The review officer set out the legal requirements which she said were as follows:
Before making a departure from the formula assessment for child support she must be satisfied of three legal requirements: firstly, the facts must satisfy the requirements of the ground applied under and there must be special circumstances. Special circumstances, as defined in the case of , are facts peculiar to the particular case, which set the case apart from others so as to be out of the ordinary or unusual. Secondly, she must be satisfied that it is just and equitable as between the parties to make a departure taking into account the matters set out in s 105(4) of the Act. These include the income, assets and financial resources of the parties, their financial commitments, the meeting of the proper needs of the children, whether any hardship might be caused to either party or the child and the fact that the primary duties to maintain the child rests with their parents. In addition, she said she must consider the objects of the Act as set out in s 4. Finally, she said that she must consider whether the making of the departure is otherwise proper taking into account the facts of the case, the objects of the Act and the interests of the individuals who may be affected by the outcome of examination.
The review officer set out more specifically ground 8 and said:
This ground requires a finding by virtue of special circumstances, the assessment results in an unjust and inequitable amount of financial support because of the income, earning capacity, property and, financial resources of either parent or the child.
The review officer set out the following factual grounds asserted by the wife in support of ground 8.
• The child support assessment does not take into account increased income and earning capacity of the husband.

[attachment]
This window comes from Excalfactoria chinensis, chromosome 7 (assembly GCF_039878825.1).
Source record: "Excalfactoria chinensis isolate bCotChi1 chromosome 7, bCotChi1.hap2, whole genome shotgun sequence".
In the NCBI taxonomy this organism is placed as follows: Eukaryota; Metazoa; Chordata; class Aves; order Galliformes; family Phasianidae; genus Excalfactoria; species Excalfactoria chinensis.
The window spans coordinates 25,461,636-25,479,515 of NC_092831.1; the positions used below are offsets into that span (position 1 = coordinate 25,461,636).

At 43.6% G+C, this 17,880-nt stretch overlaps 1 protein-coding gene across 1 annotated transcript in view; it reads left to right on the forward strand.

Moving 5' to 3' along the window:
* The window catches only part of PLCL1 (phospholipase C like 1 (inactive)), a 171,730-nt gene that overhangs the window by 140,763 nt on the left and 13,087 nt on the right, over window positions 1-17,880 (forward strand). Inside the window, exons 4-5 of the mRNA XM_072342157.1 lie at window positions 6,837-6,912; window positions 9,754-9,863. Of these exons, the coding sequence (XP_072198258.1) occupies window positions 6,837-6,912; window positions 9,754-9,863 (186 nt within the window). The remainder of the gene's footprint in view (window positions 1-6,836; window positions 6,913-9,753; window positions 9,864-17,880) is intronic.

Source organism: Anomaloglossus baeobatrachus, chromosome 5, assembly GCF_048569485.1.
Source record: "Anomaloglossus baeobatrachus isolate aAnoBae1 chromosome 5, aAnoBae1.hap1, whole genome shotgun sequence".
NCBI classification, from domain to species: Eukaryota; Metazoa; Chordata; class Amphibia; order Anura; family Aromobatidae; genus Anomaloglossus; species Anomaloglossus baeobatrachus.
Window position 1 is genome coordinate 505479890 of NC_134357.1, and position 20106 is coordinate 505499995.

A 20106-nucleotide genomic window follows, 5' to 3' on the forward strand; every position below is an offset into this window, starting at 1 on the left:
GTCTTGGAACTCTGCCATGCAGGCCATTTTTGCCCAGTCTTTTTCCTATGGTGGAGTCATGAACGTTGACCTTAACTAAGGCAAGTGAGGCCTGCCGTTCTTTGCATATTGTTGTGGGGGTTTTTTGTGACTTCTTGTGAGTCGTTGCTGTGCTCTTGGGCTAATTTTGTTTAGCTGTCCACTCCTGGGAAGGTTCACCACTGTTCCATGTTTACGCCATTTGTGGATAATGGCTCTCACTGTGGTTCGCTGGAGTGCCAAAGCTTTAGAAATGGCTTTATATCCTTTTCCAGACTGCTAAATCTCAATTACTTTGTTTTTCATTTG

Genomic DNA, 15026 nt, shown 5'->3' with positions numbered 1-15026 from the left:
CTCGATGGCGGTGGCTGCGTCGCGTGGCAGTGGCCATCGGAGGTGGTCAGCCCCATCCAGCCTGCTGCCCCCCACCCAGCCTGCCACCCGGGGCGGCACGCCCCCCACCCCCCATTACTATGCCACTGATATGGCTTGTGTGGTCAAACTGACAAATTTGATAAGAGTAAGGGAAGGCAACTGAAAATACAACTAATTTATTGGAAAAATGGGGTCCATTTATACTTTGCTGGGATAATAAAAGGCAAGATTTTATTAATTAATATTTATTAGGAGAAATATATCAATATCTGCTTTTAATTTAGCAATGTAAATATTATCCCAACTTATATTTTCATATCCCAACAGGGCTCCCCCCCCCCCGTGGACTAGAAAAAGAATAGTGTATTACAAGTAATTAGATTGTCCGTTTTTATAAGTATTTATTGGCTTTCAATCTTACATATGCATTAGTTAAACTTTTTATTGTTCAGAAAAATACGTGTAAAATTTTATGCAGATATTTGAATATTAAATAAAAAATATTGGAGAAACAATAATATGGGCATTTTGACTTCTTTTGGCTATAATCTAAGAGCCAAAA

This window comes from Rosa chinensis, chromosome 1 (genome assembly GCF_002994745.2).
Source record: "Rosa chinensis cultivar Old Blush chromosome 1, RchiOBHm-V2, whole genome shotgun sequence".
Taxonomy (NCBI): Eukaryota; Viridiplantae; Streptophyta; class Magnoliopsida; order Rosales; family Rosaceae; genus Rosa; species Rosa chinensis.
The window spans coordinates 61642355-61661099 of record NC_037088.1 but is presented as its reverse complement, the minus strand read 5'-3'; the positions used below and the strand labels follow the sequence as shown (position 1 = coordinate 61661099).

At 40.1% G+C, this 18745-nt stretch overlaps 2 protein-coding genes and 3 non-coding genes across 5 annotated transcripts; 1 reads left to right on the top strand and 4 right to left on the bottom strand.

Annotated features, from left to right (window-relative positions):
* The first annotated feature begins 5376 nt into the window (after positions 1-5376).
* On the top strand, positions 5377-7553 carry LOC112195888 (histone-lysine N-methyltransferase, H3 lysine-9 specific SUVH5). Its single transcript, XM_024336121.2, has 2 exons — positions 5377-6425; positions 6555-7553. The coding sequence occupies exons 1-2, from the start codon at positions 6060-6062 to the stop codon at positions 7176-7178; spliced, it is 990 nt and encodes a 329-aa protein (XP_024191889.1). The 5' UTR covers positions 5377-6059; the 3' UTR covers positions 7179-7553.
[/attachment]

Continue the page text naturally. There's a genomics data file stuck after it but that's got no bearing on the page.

• An Air New Zealand First Officer on a 747–400 has a base salary of at least $159,000.
• The husband has not paid spousal maintenance since February and the Court has adjourned that issue to June.
• The family home (which was heavily mortgaged) has gone under mortgagee sale and she and the children have been required to vacate the home. It will cost her between $500 and $550 to rent a place in the same area.
The e-mails sent by the husband were ambiguous. He said to the review officer that he was aware that his income is significantly higher than the maximum and indicated that he was happy to pay on his income. At the hearing before me he asserted that what he meant by that statement was that he was prepared to pay up to the maximum ceiling level and considered it fair that he be assessed at the maximum ceiling level but did not consider it appropriate that the assessment be set at the higher figure of $159,000. He said that he did not attend the hearing because he had other commitments to his work and was not available.
The review officer recorded that the wife stated to her that the husband had not paid his spousal maintenance since February 2009 and that she was very concerned as to how she will house herself and the children. She sought a good level of child support and was aware that this may affect the spousal maintenance situation but feels more secure with a significant award of child support. She said to the review officer that she was in a very difficult situation with the home having been sold by a mortgagee sale. She said there was no equity and in fact there is probably around $300,000 owing after the sale. She said that she had been asked to vacate quickly and she is very concerned to ensure that she can rent a place so that the children can remain in their school. She further said she had no access to any property or funds. The review officer referred to the case of where the Judge stated that:
Where a significant change in the income of a non-custodial parent has occurred between the taxation year the subject of the assessment and the current year, so as to result in an unreasonably high or low rate of child support and result further in an inequitable sharing of the burden of child support between the parent, the “special circumstances” may be shown to exist.
She observed that the maximum capped income is significantly larger than the assessment income and that amounts to special circumstances. She specifically recorded as follows:
However, in this situation I find that there are special circumstances to go beyond the maximum capped income given that the spousal support has not been paid and the home has been sold underneath Ms C and the children. The extended child support would assist with re-housing the children, ground 8 is made out.
The review officer than went on to consider whether the departure was...